We can then proceed as follows…

  1. “The universe is, on the whole, good relative to pain and pleasure: so good in fact that X number of people would have to die painfully for me to prefer a neutral one”
  2. This is either due to chance, necessity, or design.
  3. It is not plausibly due to chance or necessity.
  4. The universe is designed

This thought experiment also works as a non-skeptical rebuttal to the PoE. We can show the interlocutor that they already believe the world is on the whole better than not.

Potential Objections

Objection 1: “Pain and Pleasure are not an appropriate measure of the goodness of our universe”

If the interlocutor wants to raise this objection, he or she must also give up the stance the Pain is an appropriate measure in the PoE. You can’t argue on one hand that pain shows God doesn’t exist, but pleasure doesn’t show God does.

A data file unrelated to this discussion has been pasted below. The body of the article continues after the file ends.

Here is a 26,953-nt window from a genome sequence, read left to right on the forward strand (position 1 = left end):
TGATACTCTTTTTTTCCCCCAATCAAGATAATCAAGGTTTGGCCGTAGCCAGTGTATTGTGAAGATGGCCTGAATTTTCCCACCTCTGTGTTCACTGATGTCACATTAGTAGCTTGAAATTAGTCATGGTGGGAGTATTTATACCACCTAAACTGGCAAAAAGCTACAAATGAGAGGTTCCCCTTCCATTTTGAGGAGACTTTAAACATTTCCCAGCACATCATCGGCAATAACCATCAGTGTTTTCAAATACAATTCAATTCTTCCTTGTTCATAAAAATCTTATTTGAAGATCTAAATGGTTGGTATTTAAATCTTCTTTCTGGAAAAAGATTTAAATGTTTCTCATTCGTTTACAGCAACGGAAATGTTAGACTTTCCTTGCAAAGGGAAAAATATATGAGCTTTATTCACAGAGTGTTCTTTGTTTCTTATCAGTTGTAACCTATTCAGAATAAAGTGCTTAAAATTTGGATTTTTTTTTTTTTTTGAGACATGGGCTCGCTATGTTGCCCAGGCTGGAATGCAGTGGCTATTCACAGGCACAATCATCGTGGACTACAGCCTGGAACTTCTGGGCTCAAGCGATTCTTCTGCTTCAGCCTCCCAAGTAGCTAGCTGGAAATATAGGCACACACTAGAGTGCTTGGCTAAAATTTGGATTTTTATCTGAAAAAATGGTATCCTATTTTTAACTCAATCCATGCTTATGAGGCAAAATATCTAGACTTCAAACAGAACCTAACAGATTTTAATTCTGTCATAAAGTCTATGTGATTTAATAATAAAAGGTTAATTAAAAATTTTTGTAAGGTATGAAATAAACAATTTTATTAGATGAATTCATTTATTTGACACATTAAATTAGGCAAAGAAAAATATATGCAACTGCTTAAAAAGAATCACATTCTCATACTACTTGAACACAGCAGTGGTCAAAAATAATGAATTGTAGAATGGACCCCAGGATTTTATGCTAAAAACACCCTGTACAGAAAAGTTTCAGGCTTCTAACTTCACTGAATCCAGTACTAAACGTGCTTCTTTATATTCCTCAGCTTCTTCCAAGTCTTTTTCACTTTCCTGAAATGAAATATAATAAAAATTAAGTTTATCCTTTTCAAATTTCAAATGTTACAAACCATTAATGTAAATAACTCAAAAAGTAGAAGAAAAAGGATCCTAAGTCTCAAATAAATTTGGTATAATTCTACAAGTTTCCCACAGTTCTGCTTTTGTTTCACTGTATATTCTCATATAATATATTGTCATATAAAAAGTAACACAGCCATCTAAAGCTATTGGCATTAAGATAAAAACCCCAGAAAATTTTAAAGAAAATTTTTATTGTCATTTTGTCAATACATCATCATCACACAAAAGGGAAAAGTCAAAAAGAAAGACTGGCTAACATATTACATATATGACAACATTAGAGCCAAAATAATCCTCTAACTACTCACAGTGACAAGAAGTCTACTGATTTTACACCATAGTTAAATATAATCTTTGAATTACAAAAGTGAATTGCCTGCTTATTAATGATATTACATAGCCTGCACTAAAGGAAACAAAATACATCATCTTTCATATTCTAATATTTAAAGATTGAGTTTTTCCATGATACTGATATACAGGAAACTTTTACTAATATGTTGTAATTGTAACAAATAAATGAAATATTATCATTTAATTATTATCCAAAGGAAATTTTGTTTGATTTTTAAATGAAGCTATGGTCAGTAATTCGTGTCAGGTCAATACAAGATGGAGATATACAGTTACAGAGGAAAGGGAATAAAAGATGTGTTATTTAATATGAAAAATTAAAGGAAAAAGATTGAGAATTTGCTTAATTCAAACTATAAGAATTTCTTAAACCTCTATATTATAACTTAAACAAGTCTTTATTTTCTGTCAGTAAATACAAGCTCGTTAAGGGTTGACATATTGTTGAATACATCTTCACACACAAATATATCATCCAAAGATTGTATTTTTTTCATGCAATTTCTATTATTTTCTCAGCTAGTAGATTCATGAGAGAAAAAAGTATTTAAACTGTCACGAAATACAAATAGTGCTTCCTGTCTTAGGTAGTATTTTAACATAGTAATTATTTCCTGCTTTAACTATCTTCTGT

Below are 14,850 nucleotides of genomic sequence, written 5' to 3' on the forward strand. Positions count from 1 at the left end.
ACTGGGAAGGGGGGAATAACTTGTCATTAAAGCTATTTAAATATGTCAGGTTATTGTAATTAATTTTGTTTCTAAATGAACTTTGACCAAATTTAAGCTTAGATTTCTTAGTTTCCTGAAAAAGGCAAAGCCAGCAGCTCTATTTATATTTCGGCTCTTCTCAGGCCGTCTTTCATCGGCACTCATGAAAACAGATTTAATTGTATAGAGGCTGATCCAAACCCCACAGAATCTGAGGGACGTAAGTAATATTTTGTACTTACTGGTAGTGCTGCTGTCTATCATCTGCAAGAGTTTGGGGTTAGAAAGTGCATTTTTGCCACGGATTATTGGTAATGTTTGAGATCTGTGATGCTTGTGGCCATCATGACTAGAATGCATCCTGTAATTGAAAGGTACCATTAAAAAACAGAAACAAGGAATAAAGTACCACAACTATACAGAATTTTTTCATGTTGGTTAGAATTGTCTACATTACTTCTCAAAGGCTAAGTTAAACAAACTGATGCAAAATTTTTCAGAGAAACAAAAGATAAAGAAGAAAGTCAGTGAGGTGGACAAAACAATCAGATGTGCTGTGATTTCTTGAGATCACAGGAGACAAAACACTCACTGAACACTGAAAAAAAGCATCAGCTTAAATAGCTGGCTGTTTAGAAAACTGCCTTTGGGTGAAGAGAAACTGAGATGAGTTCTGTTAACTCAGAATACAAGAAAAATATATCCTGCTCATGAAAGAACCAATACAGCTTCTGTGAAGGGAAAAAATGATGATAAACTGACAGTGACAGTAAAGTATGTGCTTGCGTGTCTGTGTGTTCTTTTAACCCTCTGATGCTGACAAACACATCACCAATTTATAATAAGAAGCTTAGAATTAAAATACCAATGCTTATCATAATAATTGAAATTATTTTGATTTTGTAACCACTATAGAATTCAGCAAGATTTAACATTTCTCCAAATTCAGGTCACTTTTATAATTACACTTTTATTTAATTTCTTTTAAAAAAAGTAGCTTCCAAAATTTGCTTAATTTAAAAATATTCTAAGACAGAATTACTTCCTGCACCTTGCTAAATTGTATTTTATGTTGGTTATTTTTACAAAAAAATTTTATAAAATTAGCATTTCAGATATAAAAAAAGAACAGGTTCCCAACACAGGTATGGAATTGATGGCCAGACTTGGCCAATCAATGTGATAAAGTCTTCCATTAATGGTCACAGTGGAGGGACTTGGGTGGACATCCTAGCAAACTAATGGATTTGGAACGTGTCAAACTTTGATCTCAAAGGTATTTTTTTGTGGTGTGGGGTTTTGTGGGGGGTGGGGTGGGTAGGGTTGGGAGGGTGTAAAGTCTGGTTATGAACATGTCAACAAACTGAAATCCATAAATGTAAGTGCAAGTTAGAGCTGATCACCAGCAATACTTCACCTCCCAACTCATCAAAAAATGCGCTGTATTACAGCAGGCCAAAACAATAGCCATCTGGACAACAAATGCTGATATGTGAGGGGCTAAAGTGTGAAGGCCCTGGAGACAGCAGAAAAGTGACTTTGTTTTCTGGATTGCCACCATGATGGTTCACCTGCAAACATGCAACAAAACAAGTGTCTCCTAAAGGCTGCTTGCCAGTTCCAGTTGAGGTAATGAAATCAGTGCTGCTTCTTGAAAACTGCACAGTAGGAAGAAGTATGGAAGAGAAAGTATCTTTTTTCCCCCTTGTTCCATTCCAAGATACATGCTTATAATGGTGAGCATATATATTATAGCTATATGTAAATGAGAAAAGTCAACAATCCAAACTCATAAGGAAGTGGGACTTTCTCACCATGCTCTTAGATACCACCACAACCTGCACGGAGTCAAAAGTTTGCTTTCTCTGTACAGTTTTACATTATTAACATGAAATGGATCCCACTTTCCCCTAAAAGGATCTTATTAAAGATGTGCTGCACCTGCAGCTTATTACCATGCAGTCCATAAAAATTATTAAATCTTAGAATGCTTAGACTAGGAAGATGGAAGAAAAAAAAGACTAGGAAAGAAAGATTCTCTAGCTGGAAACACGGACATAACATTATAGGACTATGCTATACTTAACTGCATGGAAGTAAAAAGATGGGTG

Objection 2: “We can’t really know the balance of pain and pleasure, it is pure speculation”

If the interlocutor wants to raise this objection, he or she must also admit we are in no position to make claims about how much pain there is when lodging the PoE. You can’t say “we dont know how much pain” there is in this argument, and say we do know in the PoE.

Objection 3: “We are biologically inclined to find this world pleasurable so we want to stay alive and procreate”

This is speculative. One could also say “We are biologically inclined to be pessimistic about this world so we are driven to make it better for ourselves and don’t become lazy and content”. I don’t think this objection presents a serious concern for the argument.